Loadholt’s Injury: Unfortunate, Sad, But Provides Clarity

Image courtesy of Chris Price

Every once in a while, one’s cynicism can mix with reality to create a sense of optimism during a turbulent time.

Following the news of Phil Loadholt’s torn Achilles that will almost certainly sideline him for the entirety of the 2015 season, my initial feelings were those of sadness for Loadholt as an individual, and also increased worries about an offensive line that was already this offense’s biggest liability.

For Loadholt individually, the situation downright sucks and he has a long road to recovery for the second season in a row. Next season is his last under his current contract and he will be set to make a salary of $7.75 million and, if no adjustments are made, the Vikings would only eat $1.75 million of that if they parted ways with him.

The idea that Loadholt has possibly played his last game as a Vikings might provide some readers with a shock, but the numbers suggest it is possible. Combine that with the fact that he’ll be thirty next year, with injuries continuing to wear on that large frame of his, and it might be closer to “likely” than “possible.”

At the very least, the silver lining in this situation is that Loadholt’s injury provides clarity in that a replacement is needed immediately. If one wants to be a true optimist, you may even go so far as to say the team can now potentially trade in some run blocking dominance for an improved pass blocker.

Of course, all of that optimism is totally contingent on finding an adequate replacement for Loadholt, and that is easier said than done. The Vikings brass are surely going to have their thinking caps on over the next couple of days, but what options exactly do they have to consider?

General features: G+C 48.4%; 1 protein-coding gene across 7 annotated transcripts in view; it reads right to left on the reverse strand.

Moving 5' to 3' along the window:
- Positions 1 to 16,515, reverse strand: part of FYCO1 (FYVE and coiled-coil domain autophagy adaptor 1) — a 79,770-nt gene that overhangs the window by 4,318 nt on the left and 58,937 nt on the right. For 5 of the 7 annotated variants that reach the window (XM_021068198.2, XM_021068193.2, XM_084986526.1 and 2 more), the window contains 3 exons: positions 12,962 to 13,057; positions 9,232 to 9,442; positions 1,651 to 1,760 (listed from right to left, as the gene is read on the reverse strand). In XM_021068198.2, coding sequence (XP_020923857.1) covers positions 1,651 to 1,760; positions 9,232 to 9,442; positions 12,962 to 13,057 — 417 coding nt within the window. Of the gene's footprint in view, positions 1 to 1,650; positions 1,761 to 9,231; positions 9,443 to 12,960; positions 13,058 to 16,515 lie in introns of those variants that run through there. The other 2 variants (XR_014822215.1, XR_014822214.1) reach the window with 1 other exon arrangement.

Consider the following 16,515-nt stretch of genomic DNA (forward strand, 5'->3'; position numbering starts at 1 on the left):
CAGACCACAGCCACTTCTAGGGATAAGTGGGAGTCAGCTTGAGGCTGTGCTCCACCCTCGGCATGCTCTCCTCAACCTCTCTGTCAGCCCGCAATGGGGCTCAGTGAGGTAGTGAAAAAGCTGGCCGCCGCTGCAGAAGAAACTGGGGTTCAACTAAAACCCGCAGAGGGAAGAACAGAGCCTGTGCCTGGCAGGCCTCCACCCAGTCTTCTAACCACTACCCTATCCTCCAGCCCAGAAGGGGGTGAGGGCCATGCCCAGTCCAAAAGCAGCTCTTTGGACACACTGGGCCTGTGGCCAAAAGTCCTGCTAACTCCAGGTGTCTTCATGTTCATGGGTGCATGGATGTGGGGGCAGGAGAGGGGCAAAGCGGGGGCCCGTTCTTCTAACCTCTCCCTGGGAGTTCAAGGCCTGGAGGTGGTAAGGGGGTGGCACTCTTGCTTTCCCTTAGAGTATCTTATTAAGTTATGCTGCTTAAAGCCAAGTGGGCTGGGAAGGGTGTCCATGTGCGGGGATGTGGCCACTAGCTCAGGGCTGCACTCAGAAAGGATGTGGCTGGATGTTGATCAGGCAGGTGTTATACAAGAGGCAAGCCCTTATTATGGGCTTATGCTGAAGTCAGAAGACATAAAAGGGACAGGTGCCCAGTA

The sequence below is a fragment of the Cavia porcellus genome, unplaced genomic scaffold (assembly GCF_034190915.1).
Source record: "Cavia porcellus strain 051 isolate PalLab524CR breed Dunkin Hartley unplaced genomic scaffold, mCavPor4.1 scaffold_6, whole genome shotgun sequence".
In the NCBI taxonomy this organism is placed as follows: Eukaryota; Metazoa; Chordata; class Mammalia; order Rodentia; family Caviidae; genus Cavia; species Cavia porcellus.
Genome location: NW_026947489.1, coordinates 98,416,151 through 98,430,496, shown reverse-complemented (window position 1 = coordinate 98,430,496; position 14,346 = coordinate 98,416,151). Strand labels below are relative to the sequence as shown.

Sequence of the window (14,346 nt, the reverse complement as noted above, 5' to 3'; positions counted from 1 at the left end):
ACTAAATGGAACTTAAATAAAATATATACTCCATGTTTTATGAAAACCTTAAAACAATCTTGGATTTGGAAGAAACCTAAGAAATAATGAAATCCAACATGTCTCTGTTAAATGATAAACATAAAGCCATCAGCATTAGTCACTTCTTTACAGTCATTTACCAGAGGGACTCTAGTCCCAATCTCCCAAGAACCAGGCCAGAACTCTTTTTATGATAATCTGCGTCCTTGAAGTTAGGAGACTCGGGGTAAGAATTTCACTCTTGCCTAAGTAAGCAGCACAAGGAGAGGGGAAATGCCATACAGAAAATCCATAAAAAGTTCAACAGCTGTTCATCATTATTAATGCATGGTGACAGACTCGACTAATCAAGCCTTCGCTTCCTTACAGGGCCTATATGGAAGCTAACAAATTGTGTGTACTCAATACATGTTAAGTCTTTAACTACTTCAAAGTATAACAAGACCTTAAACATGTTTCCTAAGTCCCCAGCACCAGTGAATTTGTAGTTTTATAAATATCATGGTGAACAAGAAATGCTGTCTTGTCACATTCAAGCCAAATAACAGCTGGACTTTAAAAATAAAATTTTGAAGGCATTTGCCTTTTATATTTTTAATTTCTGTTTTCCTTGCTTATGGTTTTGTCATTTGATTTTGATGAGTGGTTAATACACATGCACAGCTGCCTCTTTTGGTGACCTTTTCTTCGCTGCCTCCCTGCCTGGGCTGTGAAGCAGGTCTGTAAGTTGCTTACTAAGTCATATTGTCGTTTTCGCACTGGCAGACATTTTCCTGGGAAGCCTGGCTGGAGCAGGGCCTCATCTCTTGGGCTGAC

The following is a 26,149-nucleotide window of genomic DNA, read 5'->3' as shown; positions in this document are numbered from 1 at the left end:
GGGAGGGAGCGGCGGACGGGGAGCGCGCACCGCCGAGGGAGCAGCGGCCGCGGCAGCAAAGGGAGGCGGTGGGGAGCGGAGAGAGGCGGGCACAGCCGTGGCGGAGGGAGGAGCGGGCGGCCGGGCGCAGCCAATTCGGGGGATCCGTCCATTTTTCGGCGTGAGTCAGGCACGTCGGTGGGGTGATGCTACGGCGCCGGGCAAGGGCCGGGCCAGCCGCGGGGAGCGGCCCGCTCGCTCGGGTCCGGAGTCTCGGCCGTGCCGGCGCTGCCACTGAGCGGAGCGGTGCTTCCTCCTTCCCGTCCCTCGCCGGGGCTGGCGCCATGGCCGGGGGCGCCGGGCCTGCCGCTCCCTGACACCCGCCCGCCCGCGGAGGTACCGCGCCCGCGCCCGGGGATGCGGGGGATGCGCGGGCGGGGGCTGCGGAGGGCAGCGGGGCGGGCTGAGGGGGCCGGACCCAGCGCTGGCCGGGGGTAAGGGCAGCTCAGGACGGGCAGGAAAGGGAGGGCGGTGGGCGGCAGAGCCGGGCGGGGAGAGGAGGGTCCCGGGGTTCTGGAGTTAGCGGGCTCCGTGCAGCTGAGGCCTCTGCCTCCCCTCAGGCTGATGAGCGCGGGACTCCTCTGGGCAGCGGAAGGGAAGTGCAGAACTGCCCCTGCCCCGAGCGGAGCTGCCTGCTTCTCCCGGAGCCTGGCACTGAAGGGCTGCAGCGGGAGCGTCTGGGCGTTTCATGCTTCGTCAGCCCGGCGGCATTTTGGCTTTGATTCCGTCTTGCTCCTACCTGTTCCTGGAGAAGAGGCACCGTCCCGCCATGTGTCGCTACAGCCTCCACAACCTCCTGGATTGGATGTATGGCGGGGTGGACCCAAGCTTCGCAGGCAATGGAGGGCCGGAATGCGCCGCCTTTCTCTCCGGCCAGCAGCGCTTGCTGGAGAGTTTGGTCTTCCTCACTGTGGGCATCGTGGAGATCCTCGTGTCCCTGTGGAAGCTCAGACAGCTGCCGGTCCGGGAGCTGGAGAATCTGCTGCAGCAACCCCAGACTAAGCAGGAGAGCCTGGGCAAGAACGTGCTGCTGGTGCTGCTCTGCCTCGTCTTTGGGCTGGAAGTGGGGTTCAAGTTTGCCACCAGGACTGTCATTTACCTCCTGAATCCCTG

The Vikings first have to decide just how committed they are to keeping Brandon Fusco at left guard and Mike Harris at right guard. By all appearances, moving Fusco to the left side has been a success and left tackle Matt Kalil seems to be playing with more consistency compared to the beginning of 2014. Harris has also been playing well enough at right guard and the starting line seemed to be solidifying itself right up until Loadholt’s injury on Saturday evening.

If the Vikings are wanting to keep everyone where they are and simply find a man-for-man replacement for Loadholt, then Clemmings is likely the first man up. The rookie out of Pittsburgh isn’t entering the NFL void of injury concerns of his own, as evidenced by his slide to the fourth round, but his long and athletic frame are ideal for the tackle position at the NFL level.

Clemmings had been recruited as a defensive end out of highschool and only had the 2014 season worth of games to his name as a right tackle. He was widely successful, earning praise and a first round projection by many analysts, but it remains to be seen if he knows the position well enough to keep a franchise quarterback well-protected against the world’s best pass rushers.


If history is an indicator, the Vikings haven’t suffered their last offensive line injury of the 2015 season, and eventually they will be forced to shuffle things around like they did in 2014.

The Vikings have versatile enough players right now to consider a number of combinations, most of which would start with moving Mike Harris back to right tackle where he performed well enough when Loadholt missed action last season.